By Lauren Hockenson, Giga Om
Facebook on Thursday announced the final phase of removing an old privacy feature from the social media platform. The feature, which allows users to be hidden from search, will finally be taken away for users who have it enabled.
The feature, called "Who can look up your Timeline by name?" was removed from Privacy settings last year (noted in a December blog post) for those who didn't have it enabled. When enabled, the setting removes the ability for users to access a Timeline profile via search, even when a user puts in the exact name of the person he or she is locating. Now, users that still have that feature enabled will begin to see removal notices from Facebook, indicating that they will be present and visible in Graph Search along with the rest of the Facebook user base.
Facebook says in the blog post that the feature is a vestigial precaution that reaches back before the platform had a sophisticated search algorithm. When Facebook search acted as a mere directory, removing oneself from search made it more difficult for strangers to access a given profile. But now, as Open Graph opens up to search more settings and there is greater visibility of Timelines for friends of friends, the importance of finding a person through search has diminished while controlling the content on any given Timeline has become more important. Facebook says that the feature also caused hiccups in the user experience:
"People told us that they found it confusing when they tried looking for someone who they knew personally and couldn't find them in search results, or when two people were in a Facebook Group and then couldn't find each other through search."Of course, the sunsetting of this feature for those who care about it the most only stresses the importance of checking and updating Facebook privacy settings often. Now, it's more important to consider the content of the Timeline itself: a "private Timeline" is only such when content is marked explicitly "Friends Only." As Facebook continues to make search easier, it's important to keep in mind how these changes impact social media privacy at large.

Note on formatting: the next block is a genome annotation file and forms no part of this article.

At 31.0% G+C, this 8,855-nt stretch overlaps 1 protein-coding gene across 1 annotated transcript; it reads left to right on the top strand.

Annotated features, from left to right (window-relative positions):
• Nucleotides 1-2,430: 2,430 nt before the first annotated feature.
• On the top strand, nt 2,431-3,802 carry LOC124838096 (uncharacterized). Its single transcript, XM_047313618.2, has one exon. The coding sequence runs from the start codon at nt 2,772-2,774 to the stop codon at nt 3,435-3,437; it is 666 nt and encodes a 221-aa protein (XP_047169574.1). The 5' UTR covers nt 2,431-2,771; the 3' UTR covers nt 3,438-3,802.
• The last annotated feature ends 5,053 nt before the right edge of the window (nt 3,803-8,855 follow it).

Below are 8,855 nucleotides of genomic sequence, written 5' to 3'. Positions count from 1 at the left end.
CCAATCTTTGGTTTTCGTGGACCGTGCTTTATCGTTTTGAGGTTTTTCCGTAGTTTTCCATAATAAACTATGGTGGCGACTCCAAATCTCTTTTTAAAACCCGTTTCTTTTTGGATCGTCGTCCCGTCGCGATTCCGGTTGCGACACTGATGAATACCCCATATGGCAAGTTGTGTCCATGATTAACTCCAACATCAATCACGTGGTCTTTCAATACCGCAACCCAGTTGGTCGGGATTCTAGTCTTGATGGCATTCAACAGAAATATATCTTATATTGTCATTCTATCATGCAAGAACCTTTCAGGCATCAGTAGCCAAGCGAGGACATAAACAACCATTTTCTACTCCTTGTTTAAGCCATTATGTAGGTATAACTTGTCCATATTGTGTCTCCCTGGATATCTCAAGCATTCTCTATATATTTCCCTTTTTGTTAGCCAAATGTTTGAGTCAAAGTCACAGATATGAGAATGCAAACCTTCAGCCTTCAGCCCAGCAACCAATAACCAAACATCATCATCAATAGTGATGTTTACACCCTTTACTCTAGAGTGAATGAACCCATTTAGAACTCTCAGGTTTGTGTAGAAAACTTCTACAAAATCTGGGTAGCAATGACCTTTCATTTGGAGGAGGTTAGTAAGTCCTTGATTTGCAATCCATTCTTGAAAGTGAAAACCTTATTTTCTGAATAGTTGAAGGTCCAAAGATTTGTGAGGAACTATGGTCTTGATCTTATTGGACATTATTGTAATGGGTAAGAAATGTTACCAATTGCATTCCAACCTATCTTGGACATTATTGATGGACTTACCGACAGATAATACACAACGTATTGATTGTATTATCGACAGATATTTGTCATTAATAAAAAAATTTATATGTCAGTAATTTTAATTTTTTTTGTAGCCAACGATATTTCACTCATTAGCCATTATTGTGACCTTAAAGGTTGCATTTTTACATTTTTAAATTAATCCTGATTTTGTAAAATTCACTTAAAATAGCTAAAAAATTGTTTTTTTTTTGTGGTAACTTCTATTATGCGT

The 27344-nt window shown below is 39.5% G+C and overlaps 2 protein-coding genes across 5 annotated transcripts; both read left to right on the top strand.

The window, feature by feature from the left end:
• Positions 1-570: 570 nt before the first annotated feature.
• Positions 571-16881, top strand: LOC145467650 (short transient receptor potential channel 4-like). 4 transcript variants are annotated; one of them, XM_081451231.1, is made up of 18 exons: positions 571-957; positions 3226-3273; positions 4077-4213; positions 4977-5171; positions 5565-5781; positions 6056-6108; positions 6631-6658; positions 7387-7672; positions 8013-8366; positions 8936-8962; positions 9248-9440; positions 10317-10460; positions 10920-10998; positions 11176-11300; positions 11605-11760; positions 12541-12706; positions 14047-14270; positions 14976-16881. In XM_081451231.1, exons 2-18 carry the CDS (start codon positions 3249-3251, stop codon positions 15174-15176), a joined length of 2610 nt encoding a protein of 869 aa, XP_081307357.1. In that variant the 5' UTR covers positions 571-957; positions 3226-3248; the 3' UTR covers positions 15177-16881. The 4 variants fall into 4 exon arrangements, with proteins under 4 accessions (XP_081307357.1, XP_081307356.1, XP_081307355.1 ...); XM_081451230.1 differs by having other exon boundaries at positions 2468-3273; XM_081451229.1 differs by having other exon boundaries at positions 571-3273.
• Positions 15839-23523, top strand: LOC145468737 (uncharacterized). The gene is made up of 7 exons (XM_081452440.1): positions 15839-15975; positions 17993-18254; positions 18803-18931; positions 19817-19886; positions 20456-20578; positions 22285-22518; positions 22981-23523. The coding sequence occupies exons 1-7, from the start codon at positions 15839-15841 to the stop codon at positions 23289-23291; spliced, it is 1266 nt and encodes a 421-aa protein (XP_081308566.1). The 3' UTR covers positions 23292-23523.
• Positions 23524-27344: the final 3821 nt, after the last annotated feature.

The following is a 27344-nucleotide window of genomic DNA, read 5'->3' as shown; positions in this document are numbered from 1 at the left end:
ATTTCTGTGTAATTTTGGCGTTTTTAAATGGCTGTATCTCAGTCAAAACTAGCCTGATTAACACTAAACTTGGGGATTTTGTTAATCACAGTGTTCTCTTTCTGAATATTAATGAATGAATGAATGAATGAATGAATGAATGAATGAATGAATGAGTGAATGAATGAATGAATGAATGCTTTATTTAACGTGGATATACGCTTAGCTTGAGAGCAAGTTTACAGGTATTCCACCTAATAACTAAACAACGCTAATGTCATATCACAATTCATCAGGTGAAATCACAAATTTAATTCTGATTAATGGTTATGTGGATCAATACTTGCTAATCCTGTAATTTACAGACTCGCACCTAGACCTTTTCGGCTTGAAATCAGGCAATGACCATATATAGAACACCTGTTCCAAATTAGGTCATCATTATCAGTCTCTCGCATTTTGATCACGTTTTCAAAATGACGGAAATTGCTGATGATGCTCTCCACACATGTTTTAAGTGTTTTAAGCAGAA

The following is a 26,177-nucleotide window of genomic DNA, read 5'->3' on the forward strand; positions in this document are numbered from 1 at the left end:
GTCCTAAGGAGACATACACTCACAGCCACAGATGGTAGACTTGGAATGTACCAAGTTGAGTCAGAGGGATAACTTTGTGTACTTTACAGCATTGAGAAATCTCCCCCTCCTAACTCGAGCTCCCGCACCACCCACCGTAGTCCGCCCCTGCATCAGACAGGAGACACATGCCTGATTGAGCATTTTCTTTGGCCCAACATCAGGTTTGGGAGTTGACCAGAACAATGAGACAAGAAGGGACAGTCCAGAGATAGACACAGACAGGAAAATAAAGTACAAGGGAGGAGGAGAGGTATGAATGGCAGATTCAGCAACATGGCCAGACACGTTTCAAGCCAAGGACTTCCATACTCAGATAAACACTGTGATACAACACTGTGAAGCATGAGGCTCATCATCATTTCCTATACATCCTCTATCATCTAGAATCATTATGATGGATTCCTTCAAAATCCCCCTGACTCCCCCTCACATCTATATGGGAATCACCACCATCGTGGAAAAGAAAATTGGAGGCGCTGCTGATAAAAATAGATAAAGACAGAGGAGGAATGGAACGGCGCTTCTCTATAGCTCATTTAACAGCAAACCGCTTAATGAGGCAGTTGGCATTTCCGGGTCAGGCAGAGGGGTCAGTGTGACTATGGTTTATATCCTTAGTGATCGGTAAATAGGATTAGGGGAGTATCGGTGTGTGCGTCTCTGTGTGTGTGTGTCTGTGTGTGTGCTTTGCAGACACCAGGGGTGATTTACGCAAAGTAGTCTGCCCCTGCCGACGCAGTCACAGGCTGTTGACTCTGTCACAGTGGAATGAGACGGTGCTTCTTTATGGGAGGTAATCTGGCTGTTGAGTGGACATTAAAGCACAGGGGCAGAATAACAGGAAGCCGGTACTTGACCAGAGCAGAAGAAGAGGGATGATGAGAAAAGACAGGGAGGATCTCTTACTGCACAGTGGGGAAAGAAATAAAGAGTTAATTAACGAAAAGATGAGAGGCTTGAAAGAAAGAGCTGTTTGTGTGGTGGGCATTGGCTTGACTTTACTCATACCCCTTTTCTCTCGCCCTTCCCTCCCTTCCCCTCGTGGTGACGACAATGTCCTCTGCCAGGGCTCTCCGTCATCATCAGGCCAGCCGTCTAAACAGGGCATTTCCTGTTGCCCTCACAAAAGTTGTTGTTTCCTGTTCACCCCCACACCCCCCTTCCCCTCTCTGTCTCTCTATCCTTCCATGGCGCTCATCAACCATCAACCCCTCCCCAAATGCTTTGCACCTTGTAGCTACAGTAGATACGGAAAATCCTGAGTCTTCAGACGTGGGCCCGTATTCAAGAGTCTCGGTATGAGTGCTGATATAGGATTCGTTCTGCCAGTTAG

by Steven Musil / February 26
The company says two vulnerabilities are being actively exploited and recommends that Windows and Mac OS X users of the browser plug-in update their systems immediately.
Adobe Systems released an emergency security update today that addresses a trio of vulnerabilities in Flash, two of which the company said were already being exploited by hackers.
Today's surprise update -- the company's third for the browser plug-in this month -- patches holes "that could cause a crash and potentially allow an attacker to take control of the affected system," Adobe said in a security bulletin.
"Adobe is aware of reports that CVE-2013-0643 and CVE-2013-0648 are being exploited in the wild in targeted attacks designed to trick the user into clicking a link which directs to a Web site serving malicious Flash content," the advisory stated, identifying the vulnerabilities by their Common Vulnerabilities & Exposures. "The exploit for CVE-2013-0643 and CVE-2013-0648 is designed to target the Firefox browser."
Adobe assigned a Priority 1 rating to the vulnerabilities being exploited on Windows and Mac OS X and advised users of both operating systems to install the update within 72 hours. That rating -- Adobe's highest threat level -- identifies "vulnerabilities being targeted, or which have a higher risk of being targeted, by exploit(s) in the wild." The bulletin also assigned a Flash vulnerability facing Linux users a Priority 3 rating, which refers to "a product that has historically not been a target for attackers."
Adobe recommends users update to the latest versions:
The update is Adobe's third this month and its second emergency update in less than three weeks. A fix for two zero-day threats issued on February 8 addressed vulnerabilities that affected all versions of Flash on Windows, Mac, Linux, and Android.
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